Defining God by Love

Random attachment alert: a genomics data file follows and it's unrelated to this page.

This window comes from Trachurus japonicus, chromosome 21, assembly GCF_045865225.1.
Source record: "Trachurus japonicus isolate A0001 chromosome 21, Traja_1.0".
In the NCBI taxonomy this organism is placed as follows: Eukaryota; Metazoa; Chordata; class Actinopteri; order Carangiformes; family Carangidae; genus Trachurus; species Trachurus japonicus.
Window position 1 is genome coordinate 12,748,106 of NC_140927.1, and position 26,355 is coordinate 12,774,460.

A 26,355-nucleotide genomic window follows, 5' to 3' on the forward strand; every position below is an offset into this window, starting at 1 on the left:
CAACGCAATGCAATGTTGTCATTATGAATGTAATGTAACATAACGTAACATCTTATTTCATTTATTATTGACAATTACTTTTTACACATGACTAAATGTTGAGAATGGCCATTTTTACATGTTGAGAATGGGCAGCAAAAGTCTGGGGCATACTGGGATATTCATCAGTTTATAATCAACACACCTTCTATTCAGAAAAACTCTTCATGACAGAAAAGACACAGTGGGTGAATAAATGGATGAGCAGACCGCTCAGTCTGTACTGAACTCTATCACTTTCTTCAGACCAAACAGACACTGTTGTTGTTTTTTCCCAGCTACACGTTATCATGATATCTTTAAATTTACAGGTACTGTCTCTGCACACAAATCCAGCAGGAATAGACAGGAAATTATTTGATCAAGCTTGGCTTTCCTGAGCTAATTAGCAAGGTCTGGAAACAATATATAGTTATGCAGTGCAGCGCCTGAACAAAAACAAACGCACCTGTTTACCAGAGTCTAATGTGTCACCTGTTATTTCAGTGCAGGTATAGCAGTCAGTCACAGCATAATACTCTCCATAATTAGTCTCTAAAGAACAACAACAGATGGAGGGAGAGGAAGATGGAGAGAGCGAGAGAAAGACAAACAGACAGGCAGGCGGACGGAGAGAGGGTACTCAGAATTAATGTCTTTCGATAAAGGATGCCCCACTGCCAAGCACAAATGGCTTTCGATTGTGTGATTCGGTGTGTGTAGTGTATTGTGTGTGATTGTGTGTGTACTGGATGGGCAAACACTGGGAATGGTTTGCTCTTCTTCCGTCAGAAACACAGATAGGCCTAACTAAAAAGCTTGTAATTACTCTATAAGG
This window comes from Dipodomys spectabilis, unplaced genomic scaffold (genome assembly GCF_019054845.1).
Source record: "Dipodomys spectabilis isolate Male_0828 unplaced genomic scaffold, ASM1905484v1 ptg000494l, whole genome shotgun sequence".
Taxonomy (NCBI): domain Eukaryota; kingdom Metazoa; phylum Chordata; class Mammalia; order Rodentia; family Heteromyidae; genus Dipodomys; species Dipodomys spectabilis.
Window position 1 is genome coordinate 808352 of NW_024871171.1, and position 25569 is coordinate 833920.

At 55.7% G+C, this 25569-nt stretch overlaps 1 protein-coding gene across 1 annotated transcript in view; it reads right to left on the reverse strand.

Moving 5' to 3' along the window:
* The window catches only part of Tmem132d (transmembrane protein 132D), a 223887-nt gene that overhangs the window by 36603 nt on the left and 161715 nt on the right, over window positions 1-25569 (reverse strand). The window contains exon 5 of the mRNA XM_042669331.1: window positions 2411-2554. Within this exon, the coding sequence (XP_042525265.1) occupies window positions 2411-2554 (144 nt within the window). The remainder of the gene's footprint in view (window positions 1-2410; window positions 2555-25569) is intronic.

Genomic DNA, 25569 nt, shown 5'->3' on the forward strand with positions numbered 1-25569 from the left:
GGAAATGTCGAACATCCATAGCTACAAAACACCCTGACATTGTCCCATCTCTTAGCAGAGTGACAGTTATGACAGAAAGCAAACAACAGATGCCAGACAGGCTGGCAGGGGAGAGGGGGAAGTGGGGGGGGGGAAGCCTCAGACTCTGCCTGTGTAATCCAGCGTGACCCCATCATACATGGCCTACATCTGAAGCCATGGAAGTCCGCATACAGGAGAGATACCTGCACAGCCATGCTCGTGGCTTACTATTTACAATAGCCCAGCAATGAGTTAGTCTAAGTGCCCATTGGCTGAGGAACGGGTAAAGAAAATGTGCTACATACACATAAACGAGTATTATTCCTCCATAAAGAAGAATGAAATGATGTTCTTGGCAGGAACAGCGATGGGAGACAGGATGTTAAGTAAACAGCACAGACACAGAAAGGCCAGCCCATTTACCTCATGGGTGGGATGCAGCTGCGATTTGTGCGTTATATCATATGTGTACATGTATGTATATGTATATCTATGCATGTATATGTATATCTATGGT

A recent response to Rob Bell's book at the Southern Baptist Theological Seminary seems to have captured the imagination of those who are already suspicious that Bell has jumped the evangelical ship and deserves the nebulous term unorthodox. The quote in question goes something like this: 'Rob Bell is defining God by love instead of defining love by God' At first glance it might seem like an excellent assessment of how the subject has been dealt with given that Bell openly admits to have written with disconnected people in mind. When you dig a little further into the idea that we might be able to somehow define love by God you realise that it is possible more sophistry than sense. That is the problem with sophistry it always sounds like it makes sense. It has to be said that it is impossible to develop any theology that is not communicated in an anthropomorphic setting. Scripture itself is given in fully human terms that call upon the hearer to engage with the Divine in the words (inspired as they are) of a particular people at a particular time. It seems to be the way God has chosen to communicate with us: the divine in fully human terms. To accuse Bell of defining God by love and not the reverse is to not only ask the impossible, but to ask him to do what God hasn't done. My challenge in return to those who think this latest critique is correct is: go ahead, describe love by God without using human reference points. I guess we will find that it probably looks a little like describing God by love. But that's ok, incarnational thinking is not a new idea.